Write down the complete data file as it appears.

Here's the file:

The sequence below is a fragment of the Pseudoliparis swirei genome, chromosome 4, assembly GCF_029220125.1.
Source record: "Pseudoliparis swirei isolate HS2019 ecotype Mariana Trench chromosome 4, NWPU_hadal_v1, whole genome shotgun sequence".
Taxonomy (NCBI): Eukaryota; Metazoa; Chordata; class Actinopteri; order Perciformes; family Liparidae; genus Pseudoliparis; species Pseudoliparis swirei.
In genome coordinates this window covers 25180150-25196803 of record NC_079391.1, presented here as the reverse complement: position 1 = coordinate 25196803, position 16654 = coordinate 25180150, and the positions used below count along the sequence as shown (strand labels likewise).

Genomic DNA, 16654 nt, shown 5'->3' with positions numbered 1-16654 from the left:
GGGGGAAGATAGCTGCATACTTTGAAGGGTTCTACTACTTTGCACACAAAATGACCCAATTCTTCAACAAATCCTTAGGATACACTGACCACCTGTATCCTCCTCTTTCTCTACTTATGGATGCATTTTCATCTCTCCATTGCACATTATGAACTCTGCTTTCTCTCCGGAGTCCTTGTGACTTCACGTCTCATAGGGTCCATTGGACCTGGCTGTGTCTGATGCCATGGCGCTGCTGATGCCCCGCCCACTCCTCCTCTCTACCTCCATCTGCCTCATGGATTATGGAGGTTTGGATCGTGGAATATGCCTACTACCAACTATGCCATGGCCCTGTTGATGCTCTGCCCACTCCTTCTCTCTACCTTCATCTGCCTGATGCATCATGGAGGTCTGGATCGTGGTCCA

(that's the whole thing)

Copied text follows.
The sequence below is a fragment of the Pseudoliparis swirei genome, chromosome 4, assembly GCF_029220125.1.
Source record: "Pseudoliparis swirei isolate HS2019 ecotype Mariana Trench chromosome 4, NWPU_hadal_v1, whole genome shotgun sequence".
Taxonomy (NCBI): Eukaryota; Metazoa; Chordata; class Actinopteri; order Perciformes; family Liparidae; genus Pseudoliparis; species Pseudoliparis swirei.
In genome coordinates this window covers 25180150-25196803 of record NC_079391.1, presented here as the reverse complement: position 1 = coordinate 25196803, position 16654 = coordinate 25180150, and the positions used below count along the sequence as shown (strand labels likewise).

Genomic DNA, 16654 nt, shown 5'->3' with positions numbered 1-16654 from the left:
GGGGGAAGATAGCTGCATACTTTGAAGGGTTCTACTACTTTGCACACAAAATGACCCAATTCTTCAACAAATCCTTAGGATACACTGACCACCTGTATCCTCCTCTTTCTCTACTTATGGATGCATTTTCATCTCTCCATTGCACATTATGAACTCTGCTTTCTCTCCGGAGTCCTTGTGACTTCACGTCTCATAGGGTCCATTGGACCTGGCTGTGTCTGATGCCATGGCGCTGCTGATGCCCCGCCCACTCCTCCTCTCTACCTCCATCTGCCTCATGGATTATGGAGGTTTGGATCGTGGAATATGCCTACTACCAACTATGCCATGGCCCTGTTGATGCTCTGCCCACTCCTTCTCTCTACCTTCATCTGCCTGATGCATCATGGAGGTCTGGATCGTGGTCCA